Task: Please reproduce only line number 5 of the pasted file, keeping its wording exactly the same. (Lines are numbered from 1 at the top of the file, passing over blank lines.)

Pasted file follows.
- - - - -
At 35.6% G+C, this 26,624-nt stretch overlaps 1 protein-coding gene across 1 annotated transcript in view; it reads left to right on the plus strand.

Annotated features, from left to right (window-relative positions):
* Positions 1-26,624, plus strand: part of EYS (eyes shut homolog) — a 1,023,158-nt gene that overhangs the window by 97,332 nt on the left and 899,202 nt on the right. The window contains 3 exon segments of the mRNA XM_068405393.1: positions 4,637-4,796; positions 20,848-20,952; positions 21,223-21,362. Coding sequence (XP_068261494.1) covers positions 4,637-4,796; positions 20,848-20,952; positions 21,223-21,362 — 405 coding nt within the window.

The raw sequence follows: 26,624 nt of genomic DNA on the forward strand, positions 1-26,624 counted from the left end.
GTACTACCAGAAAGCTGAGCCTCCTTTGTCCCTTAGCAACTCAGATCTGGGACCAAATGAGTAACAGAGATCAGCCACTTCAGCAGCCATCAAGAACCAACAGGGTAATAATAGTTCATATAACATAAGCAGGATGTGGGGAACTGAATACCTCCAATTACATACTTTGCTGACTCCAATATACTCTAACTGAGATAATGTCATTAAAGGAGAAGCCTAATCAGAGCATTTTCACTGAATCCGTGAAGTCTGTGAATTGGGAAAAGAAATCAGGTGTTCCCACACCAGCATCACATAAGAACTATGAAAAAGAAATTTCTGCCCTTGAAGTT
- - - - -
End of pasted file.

GTACTACCAGAAAGCTGAGCCTCCTTTGTCCCTTAGCAACTCAGATCTGGGACCAAATGAGTAACAGAGATCAGCCACTTCAGCAGCCATCAAGAACCAACAGGGTAATAATAGTTCATATAACATAAGCAGGATGTGGGGAACTGAATACCTCCAATTACATACTTTGCTGACTCCAATATACTCTAACTGAGATAATGTCATTAAAGGAGAAGCCTAATCAGAGCATTTTCACTGAATCCGTGAAGTCTGTGAATTGGGAAAAGAAATCAGGTGTTCCCACACCAGCATCACATAAGAACTATGAAAAAGAAATTTCTGCCCTTGAAGTT